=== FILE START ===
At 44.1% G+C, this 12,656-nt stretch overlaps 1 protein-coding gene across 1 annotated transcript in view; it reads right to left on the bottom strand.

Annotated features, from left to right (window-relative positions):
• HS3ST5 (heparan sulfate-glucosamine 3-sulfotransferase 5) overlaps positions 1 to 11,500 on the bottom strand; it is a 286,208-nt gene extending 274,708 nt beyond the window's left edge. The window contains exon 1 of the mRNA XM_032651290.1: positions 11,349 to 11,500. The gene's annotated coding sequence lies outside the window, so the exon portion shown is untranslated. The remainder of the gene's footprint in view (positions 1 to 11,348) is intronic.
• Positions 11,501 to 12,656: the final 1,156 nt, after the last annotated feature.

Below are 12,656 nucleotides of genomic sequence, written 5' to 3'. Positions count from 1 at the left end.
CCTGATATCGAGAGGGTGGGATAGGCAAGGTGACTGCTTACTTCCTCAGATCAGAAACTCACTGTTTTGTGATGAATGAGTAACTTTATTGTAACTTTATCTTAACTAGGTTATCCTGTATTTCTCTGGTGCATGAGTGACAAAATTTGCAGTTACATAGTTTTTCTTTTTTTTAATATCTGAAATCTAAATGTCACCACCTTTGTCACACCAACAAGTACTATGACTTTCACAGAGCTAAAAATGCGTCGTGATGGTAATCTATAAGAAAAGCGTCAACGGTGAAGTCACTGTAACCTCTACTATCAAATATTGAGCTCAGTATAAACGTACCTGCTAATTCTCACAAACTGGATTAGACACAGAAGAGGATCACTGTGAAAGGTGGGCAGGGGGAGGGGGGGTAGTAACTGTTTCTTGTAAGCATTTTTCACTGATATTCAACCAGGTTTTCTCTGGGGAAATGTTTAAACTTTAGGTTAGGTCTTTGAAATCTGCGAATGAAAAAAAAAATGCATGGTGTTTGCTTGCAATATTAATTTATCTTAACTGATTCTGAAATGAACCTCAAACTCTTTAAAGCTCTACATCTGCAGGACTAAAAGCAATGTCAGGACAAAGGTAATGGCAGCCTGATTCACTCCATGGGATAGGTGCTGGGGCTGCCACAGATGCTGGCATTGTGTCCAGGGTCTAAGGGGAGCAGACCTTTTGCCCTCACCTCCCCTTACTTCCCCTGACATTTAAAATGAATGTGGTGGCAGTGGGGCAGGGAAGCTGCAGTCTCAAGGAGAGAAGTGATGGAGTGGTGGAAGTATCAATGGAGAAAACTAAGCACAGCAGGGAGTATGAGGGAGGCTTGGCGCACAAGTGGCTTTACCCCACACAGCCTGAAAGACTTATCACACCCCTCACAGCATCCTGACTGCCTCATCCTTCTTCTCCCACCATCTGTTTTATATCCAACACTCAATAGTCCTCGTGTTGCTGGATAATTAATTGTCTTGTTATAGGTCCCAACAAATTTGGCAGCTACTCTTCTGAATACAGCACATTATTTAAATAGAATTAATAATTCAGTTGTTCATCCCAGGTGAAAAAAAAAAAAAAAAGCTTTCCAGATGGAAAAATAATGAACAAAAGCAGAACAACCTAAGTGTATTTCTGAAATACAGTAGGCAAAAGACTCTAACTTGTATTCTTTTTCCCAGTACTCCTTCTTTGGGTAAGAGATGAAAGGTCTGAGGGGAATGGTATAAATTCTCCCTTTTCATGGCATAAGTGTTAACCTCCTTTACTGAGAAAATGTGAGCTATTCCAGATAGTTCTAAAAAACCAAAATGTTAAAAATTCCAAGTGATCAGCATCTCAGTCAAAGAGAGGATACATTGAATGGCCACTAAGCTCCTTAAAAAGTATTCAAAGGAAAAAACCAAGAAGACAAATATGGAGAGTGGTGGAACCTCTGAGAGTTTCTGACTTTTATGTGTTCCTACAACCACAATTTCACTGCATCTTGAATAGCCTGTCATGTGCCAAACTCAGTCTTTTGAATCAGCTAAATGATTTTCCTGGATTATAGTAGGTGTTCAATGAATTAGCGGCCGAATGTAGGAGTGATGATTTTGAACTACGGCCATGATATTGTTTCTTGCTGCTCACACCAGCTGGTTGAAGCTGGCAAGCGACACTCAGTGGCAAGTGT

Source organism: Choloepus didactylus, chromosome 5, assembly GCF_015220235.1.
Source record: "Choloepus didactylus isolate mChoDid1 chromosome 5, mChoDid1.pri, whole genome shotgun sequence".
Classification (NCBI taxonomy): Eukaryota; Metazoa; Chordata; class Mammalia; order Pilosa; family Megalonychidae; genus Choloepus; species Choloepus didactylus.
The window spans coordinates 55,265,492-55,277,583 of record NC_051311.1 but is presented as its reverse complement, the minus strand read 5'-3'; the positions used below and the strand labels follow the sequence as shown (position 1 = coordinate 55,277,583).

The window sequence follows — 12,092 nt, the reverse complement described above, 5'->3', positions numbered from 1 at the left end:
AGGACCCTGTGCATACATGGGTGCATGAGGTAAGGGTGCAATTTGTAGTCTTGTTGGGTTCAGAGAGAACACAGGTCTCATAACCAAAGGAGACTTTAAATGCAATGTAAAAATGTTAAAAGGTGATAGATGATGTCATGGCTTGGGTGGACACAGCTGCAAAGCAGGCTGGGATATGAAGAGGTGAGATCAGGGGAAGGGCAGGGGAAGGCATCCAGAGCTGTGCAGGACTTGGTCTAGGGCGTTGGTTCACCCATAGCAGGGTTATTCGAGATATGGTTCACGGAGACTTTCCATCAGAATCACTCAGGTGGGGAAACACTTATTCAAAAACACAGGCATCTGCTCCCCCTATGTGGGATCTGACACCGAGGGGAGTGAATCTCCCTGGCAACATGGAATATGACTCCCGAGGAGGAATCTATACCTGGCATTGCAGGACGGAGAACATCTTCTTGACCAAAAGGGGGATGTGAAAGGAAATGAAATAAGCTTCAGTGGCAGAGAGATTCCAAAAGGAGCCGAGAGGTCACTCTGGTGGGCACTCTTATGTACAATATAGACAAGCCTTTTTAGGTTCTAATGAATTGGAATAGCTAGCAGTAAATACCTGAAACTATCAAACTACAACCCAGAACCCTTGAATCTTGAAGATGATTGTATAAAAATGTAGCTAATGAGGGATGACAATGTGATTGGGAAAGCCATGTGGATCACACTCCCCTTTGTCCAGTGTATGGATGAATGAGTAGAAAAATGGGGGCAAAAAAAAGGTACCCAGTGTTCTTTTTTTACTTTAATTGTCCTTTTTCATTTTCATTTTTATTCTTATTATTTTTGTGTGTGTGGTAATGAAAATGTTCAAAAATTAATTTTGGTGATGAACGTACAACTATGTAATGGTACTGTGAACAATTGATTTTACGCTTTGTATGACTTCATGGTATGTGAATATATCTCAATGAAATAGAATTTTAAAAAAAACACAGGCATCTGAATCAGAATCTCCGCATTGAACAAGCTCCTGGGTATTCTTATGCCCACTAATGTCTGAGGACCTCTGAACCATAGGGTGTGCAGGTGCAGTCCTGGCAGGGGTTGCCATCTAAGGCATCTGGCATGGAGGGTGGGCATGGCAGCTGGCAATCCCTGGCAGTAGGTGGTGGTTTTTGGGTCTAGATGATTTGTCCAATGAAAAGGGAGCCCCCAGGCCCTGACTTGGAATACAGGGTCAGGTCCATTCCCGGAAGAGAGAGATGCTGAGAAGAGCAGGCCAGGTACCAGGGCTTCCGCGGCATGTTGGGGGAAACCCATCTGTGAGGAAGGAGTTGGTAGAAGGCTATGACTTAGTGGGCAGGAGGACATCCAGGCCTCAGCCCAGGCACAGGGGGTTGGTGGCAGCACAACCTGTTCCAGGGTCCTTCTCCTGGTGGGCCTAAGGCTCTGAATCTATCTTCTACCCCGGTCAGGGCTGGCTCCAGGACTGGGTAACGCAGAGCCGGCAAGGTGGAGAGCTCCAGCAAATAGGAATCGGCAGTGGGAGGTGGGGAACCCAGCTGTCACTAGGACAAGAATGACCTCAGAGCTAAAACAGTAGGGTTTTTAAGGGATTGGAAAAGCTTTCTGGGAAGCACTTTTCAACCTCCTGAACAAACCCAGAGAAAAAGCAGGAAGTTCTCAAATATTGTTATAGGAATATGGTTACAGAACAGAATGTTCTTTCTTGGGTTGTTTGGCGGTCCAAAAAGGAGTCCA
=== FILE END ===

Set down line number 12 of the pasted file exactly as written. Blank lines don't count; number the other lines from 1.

AGGACCCTGTGCATACATGGGTGCATGAGGTAAGGGTGCAATTTGTAGTCTTGTTGGGTTCAGAGAGAACACAGGTCTCATAACCAAAGGAGACTTTAAATGCAATGTAAAAATGTTAAAAGGTGATAGATGATGTCATGGCTTGGGTGGACACAGCTGCAAAGCAGGCTGGGATATGAAGAGGTGAGATCAGGGGAAGGGCAGGGGAAGGCATCCAGAGCTGTGCAGGACTTGGTCTAGGGCGTTGGTTCACCCATAGCAGGGTTATTCGAGATATGGTTCACGGAGACTTTCCATCAGAATCACTCAGGTGGGGAAACACTTATTCAAAAACACAGGCATCTGCTCCCCCTATGTGGGATCTGACACCGAGGGGAGTGAATCTCCCTGGCAACATGGAATATGACTCCCGAGGAGGAATCTATACCTGGCATTGCAGGACGGAGAACATCTTCTTGACCAAAAGGGGGATGTGAAAGGAAATGAAATAAGCTTCAGTGGCAGAGAGATTCCAAAAGGAGCCGAGAGGTCACTCTGGTGGGCACTCTTATGTACAATATAGACAAGCCTTTTTAGGTTCTAATGAATTGGAATAGCTAGCAGTAAATACCTGAAACTATCAAACTACAACCCAGAACCCTTGAATCTTGAAGATGATTGTATAAAAATGTAGCTAATGAGGGATGACAATGTGATTGGGAAAGCCATGTGGATCACACTCCCCTTTGTCCAGTGTATGGATGAATGAGTAGAAAAATGGGGGCAAAAAAAAGGTACCCAGTGTTCTTTTTTTACTTTAATTGTCCTTTTTCATTTTCATTTTTATTCTTATTATTTTTGTGTGTGTGGTAATGAAAATGTTCAAAAATTAATTTTGGTGATGAACGTACAACTATGTAATGGTACTGTGAACAATTGATTTTACGCTTTGTATGACTTCATGGTATGTGAATATATCTCAATGAAATAGAATTTTAAAAAAAACACAGGCATCTGAATCAGAATCTCCGCATTGAACAAGCTCCTGGGTATTCTTATGCCCACTAATGTCTGAGGACCTCTGAACCATAGGGTGTGCAGGTGCAGTCCTGGCAGGGGTTGCCATCTAAGGCATCTGGCATGGAGGGTGGGCATGGCAGCTGGCAATCCCTGGCAGTAGGTGGTGGTTTTTGGGTCTAGATGATTTGTCCAATGAAAAGGGAGCCCCCAGGCCCTGACTTGGAATACAGGGTCAGGTCCATTCCCGGAAGAGAGAGATGCTGAGAAGAGCAGGCCAGGTACCAGGGCTTCCGCGGCATGTTGGGGGAAACCCATCTGTGAGGAAGGAGTTGGTAGAAGGCTATGACTTAGTGGGCAGGAGGACATCCAGGCCTCAGCCCAGGCACAGGGGGTTGGTGGCAGCACAACCTGTTCCAGGGTCCTTCTCCTGGTGGGCCTAAGGCTCTGAATCTATCTTCTACCCCGGTCAGGGCTGGCTCCAGGACTGGGTAACGCAGAGCCGGCAAGGTGGAGAGCTCCAGCAAATAGGAATCGGCAGTGGGAGGTGGGGAACCCAGCTGTCACTAGGACAAGAATGACCTCAGAGCTAAAACAGTAGGGTTTTTAAGGGATTGGAAAAGCTTTCTGGGAAGCACTTTTCAACCTCCTGAACAAACCCAGAGAAAAAGCAGGAAGTTCTCAAATATTGTTATAGGAATATGGTTACAGAACAGAATGTTCTTTCTTGGGTTGTTTGGCGGTCCAAAAAGGAGTCCA